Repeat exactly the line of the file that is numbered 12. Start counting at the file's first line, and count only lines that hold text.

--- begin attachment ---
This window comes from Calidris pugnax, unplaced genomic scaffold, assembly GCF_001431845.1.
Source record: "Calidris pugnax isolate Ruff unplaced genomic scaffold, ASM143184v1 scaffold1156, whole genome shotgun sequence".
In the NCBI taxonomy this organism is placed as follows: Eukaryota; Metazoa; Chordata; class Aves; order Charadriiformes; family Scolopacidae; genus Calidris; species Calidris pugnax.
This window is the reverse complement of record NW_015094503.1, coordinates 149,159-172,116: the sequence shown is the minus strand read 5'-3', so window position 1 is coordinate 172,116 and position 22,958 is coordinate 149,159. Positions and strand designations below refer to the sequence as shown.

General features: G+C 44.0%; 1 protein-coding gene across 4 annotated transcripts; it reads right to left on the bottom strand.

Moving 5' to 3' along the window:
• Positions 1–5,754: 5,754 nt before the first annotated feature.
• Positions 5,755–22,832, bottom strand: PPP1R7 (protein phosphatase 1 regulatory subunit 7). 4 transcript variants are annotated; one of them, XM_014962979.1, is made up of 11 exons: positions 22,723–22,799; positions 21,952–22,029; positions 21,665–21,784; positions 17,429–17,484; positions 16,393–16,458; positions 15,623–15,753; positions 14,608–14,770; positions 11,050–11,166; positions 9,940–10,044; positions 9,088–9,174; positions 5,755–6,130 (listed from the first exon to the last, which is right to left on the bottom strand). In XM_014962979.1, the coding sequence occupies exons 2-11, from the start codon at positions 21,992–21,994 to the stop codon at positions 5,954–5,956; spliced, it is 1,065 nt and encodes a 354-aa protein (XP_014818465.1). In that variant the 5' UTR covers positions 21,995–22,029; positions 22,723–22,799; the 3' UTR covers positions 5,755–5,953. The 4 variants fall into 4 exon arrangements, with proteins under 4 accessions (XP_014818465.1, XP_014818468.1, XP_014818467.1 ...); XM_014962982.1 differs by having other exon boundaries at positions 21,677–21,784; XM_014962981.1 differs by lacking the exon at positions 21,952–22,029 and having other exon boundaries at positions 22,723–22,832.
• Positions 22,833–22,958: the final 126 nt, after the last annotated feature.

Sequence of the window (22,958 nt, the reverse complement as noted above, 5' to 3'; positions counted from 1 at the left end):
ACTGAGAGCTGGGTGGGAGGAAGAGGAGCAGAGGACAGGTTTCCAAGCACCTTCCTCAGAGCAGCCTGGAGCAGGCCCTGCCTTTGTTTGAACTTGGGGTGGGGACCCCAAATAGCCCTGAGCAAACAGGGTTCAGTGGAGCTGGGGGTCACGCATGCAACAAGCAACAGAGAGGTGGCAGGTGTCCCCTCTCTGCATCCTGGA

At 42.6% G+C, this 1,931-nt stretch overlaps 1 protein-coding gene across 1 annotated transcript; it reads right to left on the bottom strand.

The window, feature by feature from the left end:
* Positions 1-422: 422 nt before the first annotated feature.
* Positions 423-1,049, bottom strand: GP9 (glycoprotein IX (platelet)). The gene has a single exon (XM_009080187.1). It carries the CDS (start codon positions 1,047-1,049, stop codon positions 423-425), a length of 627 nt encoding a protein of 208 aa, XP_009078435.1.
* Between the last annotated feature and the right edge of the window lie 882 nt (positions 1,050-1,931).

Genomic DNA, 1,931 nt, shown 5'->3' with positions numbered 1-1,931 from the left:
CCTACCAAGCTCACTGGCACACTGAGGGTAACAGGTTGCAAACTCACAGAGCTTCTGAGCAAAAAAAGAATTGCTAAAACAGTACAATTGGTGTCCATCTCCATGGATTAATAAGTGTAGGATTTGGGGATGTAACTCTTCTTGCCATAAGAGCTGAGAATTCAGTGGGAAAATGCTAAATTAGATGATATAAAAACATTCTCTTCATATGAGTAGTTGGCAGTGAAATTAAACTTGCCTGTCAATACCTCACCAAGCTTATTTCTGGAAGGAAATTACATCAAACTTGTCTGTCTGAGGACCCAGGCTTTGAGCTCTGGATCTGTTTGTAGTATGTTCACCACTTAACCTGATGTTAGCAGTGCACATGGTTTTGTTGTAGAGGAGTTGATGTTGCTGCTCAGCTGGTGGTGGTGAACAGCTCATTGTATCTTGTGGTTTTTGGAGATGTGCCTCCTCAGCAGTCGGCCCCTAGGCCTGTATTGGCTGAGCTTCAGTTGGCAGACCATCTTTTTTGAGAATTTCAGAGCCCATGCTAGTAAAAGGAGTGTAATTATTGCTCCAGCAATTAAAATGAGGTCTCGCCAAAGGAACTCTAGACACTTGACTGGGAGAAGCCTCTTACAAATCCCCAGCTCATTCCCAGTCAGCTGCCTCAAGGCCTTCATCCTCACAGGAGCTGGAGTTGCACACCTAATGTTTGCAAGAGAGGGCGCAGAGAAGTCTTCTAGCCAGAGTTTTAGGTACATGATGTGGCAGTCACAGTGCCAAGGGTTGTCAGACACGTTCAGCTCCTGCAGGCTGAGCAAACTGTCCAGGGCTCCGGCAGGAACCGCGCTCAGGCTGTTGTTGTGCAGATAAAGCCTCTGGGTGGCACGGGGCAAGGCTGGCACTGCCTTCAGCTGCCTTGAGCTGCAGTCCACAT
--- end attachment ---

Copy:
At 42.6% G+C, this 1,931-nt stretch overlaps 1 protein-coding gene across 1 annotated transcript; it reads right to left on the bottom strand.